Bliss on a Shoestring

Steve Foss, a 10th-generation Mainer, works on a harness for Claire yesterday in South Portland. Steve has his business, the Shoestring Exchange, in his garage at 32 Fickett Street. He shouted upstairs in Spanish for his wife, Daisy, to come see the little dog. They met in Ecuador when he was in the Peace Corps.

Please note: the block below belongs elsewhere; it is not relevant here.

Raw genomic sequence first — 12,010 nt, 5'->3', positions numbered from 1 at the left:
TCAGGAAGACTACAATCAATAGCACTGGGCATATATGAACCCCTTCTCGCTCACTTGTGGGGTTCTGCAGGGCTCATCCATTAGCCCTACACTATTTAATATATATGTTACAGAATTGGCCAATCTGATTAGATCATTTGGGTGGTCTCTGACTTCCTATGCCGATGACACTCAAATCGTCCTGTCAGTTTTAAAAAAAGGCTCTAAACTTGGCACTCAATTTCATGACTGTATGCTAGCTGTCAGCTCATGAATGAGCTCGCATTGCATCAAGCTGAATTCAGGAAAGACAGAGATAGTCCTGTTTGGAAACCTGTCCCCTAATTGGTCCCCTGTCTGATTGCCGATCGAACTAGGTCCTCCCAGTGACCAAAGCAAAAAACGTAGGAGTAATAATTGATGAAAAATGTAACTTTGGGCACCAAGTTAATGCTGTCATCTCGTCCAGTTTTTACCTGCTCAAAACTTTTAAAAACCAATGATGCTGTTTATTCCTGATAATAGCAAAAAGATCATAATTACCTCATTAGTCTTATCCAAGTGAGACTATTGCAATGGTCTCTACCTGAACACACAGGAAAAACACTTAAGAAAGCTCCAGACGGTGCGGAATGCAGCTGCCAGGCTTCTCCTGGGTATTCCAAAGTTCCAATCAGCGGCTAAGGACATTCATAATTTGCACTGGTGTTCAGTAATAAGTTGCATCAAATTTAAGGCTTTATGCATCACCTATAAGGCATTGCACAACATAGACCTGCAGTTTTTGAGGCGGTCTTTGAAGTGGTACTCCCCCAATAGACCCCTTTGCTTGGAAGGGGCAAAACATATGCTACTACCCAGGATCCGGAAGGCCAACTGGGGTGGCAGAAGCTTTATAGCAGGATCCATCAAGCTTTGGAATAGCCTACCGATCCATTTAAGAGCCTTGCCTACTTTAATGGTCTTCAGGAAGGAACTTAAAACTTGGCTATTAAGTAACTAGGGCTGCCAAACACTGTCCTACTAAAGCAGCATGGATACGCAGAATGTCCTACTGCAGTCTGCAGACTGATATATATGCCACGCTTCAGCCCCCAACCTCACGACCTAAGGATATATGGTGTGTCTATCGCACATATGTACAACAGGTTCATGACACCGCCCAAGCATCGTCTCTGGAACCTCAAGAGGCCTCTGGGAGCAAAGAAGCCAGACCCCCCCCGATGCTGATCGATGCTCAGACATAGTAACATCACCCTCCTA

Once in a while when I’m traveling, I fall into a sweet zone of contentment. Steve’s cozy shop, smelling of leather, brought me into the zone by surprise. I sat on a chair, reading Corker’s Freedom, a flawless novel by John Berger, while Darlene explained how the harness needed to be made smaller. Steve had the Portland Oldies station playing all my favorite songs. A beautiful tall young blonde woman came in with a shoe needing repair, because her dog had chewed it up. I realized I was in the zone when a Beach Boys song came on the radio. Berger’s character, Mr. Corker, was describing a favorite ice cream place in Vienna named Dehmels. “The inside is all pink and blue and crystal candelabra hang from the ceiling. In the days of the Emperors the aristocrats used to go to Dehmels for their ice-creams and to say hello to each other. And it hasn’t changed.” I was taking in all the elements of the scene in Steve Foss’s garage at once–the music, the book, my wife and little dog, the calm artisan, the pretty girl–and they magically added up to a state of bliss. It made me remember Garrison Keillor in one of his Lake Woebegone sketches describing a ride on a bus in Minneapolis, when he recognized a retarded boy he’d known in school. It was a rainy day, so steam was rising off all the bus riders. He felt overwhelmed by contentment and wondered why. So did I.

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